Stockholm is not a large city but in fact there are quite a large number of institutions and galleries for art per capita. Visitors with an interest in the art scene of Stockholm often express surprise about the fact that many of the institutions are situated outside the city centre, some in very distant suburbs like the new institution Konsthall C in the suburb of Hökarängen. This is a situation that has been slowly happening for several years, but only now is the sprawl of contemporary art institutions striking since there have lately been new appointments with interesting directors and curators to several of these institutions turning things into what could be presented as a shift of generations. Maybe one should be careful with these kinds of generalizations and instead focus on the fact that there are many institutions now that concentrate on contemporary art.
Tensta Konsthall, Botkyrka Konsthall and the Marabou Park also specialize in contemporary experimental (and process related) art in three other remote suburbs. And let’s not forget Färgfabriken and Magasin 3 on the outer city limits of Stockholm that has been showing high profile shows for years or Millesgården that quite recently has started to show contemporary art in a serious manner. All of these institutions, with the exception for the private Magasin 3 and Millesgården are publicly funded by the district in which the spaces are situated just like Stockholm’s own Kunsthalle, Liljevalchs, in the center of the city.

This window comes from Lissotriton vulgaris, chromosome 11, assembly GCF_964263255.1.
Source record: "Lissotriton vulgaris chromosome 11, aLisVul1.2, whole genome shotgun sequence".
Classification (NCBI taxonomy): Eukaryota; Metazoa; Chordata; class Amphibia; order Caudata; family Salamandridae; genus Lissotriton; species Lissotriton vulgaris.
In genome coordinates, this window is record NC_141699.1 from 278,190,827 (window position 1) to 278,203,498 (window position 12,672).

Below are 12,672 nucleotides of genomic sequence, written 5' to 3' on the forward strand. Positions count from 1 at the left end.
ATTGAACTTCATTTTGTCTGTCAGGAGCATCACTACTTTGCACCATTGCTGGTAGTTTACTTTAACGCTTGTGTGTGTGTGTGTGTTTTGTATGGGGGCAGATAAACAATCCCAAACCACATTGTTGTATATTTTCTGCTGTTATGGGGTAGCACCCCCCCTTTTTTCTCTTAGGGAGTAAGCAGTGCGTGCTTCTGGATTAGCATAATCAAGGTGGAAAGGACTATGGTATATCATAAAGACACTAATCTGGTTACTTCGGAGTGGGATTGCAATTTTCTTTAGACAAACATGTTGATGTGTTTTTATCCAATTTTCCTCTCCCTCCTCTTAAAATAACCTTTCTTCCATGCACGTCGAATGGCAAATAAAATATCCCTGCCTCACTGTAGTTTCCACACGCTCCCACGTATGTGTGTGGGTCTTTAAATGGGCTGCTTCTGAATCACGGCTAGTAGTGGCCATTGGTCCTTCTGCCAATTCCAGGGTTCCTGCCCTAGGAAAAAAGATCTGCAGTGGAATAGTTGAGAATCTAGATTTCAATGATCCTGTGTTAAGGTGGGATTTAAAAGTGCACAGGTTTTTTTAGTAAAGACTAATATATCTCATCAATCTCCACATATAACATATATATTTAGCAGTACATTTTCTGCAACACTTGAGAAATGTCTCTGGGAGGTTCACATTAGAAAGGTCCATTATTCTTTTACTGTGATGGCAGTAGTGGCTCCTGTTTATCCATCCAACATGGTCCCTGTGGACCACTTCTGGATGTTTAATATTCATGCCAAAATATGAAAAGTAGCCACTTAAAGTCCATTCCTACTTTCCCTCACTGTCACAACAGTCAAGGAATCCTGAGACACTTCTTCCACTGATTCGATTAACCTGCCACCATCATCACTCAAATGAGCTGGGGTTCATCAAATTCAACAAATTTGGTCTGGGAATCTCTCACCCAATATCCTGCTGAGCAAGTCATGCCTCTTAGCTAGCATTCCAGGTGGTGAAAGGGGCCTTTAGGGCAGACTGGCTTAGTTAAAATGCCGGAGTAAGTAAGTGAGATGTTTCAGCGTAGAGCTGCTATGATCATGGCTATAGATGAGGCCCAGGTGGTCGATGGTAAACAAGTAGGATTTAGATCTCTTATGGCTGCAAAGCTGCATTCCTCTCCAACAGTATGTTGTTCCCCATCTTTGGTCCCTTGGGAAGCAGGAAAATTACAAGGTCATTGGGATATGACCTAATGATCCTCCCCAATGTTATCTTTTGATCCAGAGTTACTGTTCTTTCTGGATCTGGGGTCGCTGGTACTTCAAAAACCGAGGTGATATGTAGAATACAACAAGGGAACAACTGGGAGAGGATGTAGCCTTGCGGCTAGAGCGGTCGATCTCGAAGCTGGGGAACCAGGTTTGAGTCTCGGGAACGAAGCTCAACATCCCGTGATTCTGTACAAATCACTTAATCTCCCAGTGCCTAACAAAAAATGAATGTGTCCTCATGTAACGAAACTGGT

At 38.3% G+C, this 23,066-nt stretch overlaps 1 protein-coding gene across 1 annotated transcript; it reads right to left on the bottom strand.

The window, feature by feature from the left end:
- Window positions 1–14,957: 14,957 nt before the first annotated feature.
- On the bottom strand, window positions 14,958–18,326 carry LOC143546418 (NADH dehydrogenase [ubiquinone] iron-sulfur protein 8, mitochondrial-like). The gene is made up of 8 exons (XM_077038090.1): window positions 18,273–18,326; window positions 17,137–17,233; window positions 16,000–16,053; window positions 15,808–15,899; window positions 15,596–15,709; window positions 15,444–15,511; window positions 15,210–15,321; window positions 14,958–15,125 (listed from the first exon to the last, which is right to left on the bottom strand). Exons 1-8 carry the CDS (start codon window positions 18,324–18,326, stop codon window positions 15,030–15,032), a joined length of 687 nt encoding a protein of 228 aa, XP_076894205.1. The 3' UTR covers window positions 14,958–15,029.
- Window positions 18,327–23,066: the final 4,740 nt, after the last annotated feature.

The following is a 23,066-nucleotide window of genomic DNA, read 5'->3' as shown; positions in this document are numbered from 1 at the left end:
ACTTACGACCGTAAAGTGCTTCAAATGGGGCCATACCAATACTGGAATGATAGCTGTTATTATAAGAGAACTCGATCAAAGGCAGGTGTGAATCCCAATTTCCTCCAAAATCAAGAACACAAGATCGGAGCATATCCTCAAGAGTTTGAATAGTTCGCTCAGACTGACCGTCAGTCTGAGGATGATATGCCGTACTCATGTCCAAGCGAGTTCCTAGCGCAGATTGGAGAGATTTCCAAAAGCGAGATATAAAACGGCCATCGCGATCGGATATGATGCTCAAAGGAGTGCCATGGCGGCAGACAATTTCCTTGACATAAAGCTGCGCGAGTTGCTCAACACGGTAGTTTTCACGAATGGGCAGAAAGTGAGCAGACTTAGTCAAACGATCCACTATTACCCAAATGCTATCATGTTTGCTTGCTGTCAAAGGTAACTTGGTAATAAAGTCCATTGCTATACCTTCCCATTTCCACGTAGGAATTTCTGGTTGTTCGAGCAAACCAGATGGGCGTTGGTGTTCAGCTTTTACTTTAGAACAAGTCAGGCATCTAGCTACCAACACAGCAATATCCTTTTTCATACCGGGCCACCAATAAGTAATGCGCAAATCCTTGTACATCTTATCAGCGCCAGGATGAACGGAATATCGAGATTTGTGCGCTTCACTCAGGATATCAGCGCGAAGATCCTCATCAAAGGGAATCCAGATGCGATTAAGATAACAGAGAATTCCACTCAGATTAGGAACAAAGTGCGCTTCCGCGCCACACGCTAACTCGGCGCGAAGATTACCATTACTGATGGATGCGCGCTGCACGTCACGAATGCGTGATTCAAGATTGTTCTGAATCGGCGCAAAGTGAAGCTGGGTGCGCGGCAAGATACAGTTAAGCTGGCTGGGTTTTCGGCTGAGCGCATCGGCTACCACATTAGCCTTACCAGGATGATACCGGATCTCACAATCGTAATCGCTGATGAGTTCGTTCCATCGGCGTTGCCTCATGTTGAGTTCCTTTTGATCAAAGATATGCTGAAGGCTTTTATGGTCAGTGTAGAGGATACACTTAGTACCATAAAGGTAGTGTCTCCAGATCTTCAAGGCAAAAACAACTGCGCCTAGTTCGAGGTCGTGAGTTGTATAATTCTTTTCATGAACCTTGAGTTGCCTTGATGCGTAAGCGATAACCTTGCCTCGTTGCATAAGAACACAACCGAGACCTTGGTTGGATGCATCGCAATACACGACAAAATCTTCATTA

And to everyone’s surprise even the Moderna Museet has lately started to show contemporary Swedish art with the huge show “Moderna exhibition” intended to become a quadrennial, exhibiting 49 interesting contemporary Swedish artists in a generous manner. The exhibition was a huge success when it comes to visitors and even though the show resembled more an art fair than a conceptualized exhibition the show also got “grand slam” in the Swedish press. In fact, the hailing of the show in the largest daily newspaper Dagens Nyheter in three different reviews resembled the uncritical approach in East European state press before the wall came down.
And in a new building in a gallery-scarce part of the city the privately funded Bonniers Konsthall, directed by former director of IASPIS Sara Arrhenius will open up in September. Their sneak preview has included an interesting video installation projected directly on the building’s large glass façade by Gabriel Lester. It seems likely that Stockholm once again will be a particularly interesting city for contemporary art.